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Fragmented Dutch healthcare landscape can make good use of technology

Last week, the Federation of Medical Specialists published an interesting report on the increasing opportunities for diagnostic care provided by technology. In that report, the increasing importance of effective networks is emphasised, among other things. Jeroen van Roon, partner Healthcare at Boer & Croon, writes that he supports that message and would like to go a step further.

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This is a much-debated topic, because we all feel that the Netherlands is a highly decentralised country. This is true for municipalities, but also for healthcare. This complexity is especially noticeable in times of crisis, such as the coronapandemic or the refugee crisis. In both cases, the conclusion seems to be that 'the minister needs to have more persuasive instruments'.

This decentralised control is part of a very long Dutch tradition, which is really different from that of other Northern European countries. It has brought us many good things, but also fragmentation. And that makes structural cooperation in the region difficult. There is no 'quick fix' but medical technology does indeed offer various new opportunities. For example, the Federation emphasises the opportunities for home diagnostics and better patient involvement in their own health. But it also stresses that this need not lead to "large regional centres".

From becoming healthy to staying healthy

The concerns about mergers and scale increases are understandable, in light of the many difficult attempts to do so in healthcare and beyond. Technology makes it possible to preserve the human dimension for both the patient and the healthcare professional. However, we should also be able to 'dream big' when it comes to the extent to which we want to use technology to really redesign healthcare. The care sector now has such capacity problems due to labour shortages that we cannot escape it.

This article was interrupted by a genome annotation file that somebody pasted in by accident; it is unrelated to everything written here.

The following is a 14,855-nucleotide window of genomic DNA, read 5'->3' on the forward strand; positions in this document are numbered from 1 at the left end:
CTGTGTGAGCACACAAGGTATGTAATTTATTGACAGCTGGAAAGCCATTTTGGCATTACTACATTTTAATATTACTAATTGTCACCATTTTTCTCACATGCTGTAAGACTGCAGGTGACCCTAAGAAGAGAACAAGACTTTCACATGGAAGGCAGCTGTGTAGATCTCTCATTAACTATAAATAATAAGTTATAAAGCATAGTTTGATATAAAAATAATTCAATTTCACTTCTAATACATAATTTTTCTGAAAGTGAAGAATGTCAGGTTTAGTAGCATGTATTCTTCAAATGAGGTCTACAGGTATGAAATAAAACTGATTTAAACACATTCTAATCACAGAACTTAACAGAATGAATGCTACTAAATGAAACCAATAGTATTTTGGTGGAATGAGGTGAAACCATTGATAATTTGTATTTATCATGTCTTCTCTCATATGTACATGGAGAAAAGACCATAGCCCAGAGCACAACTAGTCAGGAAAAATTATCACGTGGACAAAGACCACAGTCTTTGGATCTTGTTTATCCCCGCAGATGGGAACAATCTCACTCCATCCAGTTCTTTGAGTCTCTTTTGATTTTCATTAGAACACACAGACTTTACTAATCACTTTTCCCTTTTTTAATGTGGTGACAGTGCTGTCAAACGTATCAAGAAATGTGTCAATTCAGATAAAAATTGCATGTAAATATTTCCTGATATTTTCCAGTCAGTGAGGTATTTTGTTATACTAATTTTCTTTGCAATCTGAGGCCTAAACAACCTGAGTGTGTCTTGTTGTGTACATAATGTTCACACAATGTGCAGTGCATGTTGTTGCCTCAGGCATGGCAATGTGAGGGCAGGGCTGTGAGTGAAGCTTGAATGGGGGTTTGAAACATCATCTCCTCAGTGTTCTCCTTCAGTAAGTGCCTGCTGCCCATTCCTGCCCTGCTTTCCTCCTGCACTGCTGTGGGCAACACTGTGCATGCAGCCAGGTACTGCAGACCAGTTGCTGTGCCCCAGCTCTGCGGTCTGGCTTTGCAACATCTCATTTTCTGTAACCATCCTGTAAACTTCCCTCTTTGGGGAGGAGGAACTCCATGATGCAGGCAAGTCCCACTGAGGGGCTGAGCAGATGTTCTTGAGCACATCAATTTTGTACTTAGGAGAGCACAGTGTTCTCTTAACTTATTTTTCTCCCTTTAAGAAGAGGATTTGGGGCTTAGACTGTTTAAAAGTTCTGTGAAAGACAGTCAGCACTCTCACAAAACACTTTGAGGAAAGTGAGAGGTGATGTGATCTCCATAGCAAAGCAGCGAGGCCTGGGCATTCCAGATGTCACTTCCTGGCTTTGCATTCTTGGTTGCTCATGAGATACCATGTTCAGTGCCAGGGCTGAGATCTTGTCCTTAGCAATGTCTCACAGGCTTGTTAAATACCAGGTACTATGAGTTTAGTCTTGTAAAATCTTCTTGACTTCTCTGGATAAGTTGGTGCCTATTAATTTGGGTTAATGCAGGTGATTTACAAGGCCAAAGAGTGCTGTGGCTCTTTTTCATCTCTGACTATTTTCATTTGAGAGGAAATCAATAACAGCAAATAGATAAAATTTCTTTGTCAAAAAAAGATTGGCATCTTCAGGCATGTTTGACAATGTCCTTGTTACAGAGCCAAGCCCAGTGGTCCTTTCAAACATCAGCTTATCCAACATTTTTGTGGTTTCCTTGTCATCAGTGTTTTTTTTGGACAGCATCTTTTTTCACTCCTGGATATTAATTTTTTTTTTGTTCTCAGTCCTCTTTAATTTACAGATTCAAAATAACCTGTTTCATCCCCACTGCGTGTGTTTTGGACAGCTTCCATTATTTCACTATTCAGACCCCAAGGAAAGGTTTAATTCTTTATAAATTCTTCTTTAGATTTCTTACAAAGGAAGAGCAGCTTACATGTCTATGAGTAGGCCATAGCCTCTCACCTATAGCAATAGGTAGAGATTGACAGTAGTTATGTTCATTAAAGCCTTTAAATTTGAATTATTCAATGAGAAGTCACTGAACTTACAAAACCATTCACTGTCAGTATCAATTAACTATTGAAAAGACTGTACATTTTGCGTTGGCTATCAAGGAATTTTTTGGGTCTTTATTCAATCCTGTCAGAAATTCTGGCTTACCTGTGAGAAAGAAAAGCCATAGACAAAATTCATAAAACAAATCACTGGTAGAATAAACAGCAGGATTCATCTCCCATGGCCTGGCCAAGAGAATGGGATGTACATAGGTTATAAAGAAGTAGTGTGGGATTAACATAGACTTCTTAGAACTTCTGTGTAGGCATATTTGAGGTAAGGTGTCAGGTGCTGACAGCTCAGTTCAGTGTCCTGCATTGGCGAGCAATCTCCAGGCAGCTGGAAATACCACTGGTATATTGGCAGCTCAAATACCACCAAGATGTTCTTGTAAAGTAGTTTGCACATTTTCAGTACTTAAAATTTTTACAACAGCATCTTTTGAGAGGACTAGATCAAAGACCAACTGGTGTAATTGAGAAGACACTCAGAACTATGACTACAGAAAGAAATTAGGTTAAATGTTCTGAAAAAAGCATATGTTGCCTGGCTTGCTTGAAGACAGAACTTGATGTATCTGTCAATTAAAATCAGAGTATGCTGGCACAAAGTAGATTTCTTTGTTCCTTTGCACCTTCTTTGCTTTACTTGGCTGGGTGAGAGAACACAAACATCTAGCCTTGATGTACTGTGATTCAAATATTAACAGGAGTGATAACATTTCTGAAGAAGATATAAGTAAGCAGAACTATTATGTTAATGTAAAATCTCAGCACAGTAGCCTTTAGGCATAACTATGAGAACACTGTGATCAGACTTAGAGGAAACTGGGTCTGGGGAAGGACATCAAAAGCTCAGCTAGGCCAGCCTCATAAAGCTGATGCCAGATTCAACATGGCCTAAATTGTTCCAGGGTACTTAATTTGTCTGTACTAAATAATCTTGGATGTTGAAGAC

"We are moving from a world where, for example, a hospital patient goes to the hospital for regular check-ups to a world where he (or she) keeps a constant eye on his (or her) own health, together with the medical professionals who support him, so that he remains more focused on staying healthy and hopefully has to go to hospital far less often. And certainly not for a serious incident that they could have avoided, through proper monitoring. This can lead to better care, but only if all those involved are prepared to fundamentally redesign their roles. In an era of scarcity, this places a great responsibility on those who shape regional cooperation in care. The classic hospital and the classic doctor's practice are no longer adequate. Networks are becoming dominant and may lead to new organisations. Not necessarily big organisations, but new ones."

"It is not easy to go through that transition, in a de-centrally organised country with a large number of parties, each with their own vested interest and starting point. Unlike in crises, the minister will not be able to solve this with 'extra perseverance'. People will have to find each other per region. There are also different opportunities per region. Because the shore of a tight labour market is turning the ship around, this will also happen. But it will take some time."